Well, I've been a long time reader but I had to sign up to reply to this one, I've built a few safari race cars, and I can tell you right now that not only do they twist a fair way (although not 3 full revolutions
), that yes, we do also want them to twist, in fact we usually make them out of tempered spring steel with oversized splines and waisted centre sections specifically so they are as small diameter as possible for the strength needed.
Because they're a spring they absorb the shock loadings in the drivetrain meaning the gearbox and clutch can be designed to cope with lower peak loadings, they also help to prevent overloading the tyres on the rough sections.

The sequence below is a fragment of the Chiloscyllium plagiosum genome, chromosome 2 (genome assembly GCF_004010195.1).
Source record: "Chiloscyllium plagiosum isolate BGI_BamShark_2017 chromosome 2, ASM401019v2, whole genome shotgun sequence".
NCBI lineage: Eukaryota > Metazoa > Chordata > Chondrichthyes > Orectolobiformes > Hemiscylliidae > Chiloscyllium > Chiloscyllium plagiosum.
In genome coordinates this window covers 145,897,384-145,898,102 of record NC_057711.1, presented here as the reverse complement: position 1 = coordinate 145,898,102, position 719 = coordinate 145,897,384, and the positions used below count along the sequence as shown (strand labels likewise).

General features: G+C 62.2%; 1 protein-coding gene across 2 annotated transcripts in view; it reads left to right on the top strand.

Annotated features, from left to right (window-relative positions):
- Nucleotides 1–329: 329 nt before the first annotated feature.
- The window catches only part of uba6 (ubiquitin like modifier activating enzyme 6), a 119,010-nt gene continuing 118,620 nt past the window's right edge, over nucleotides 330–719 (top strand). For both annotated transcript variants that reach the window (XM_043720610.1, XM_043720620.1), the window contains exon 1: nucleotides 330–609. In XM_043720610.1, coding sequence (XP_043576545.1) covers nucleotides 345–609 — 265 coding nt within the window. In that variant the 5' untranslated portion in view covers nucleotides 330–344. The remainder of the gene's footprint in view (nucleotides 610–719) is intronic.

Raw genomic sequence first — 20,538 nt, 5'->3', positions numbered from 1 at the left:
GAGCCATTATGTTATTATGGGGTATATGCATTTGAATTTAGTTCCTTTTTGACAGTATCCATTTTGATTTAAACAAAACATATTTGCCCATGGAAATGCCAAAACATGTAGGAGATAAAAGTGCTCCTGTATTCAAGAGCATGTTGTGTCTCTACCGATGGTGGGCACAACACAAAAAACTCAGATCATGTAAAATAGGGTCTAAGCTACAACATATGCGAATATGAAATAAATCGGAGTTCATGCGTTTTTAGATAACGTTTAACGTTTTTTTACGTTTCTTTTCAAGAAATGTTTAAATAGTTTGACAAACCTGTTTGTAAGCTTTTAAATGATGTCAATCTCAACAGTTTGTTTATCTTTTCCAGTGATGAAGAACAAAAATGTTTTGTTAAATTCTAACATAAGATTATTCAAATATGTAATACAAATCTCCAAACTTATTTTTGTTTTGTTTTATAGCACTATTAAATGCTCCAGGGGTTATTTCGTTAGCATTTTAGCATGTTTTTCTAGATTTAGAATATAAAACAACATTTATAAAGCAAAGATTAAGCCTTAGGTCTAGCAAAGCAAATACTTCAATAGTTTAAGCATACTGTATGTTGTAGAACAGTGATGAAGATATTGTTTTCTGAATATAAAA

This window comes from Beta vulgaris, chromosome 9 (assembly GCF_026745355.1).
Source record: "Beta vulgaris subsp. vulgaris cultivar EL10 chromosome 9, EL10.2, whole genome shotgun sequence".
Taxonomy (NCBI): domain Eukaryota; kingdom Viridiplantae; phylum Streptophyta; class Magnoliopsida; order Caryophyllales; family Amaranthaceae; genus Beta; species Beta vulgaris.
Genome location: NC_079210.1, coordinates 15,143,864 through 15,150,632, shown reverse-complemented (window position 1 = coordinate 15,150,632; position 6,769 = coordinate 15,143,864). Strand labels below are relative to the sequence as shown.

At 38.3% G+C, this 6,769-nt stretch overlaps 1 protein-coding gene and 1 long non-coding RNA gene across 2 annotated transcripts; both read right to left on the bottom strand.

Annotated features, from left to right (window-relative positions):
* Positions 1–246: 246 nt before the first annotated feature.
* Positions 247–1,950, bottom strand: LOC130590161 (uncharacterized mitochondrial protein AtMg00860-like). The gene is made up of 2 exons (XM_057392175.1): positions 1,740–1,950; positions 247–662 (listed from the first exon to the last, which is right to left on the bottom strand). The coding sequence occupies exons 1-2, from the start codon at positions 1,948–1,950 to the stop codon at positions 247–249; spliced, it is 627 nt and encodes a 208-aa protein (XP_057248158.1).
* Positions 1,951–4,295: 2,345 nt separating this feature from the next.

The calculations before as someone has said are wrong because of the multiplication ratio from the geartrain, should be around 13-14 times higher in first or so, but I would expect the highest shock loadings would not actually come from the start, but rather from riding rough curbs with the power on out of the slower corners as the tyre loads and unloads, the shock as the tyre briefly spins up and then grips (even with a lsd in the back), would probably be much harsher than the start is.
FWIW, the driveshafts we use generally have maximum twist angles in service of between 38-48*, depending upon application.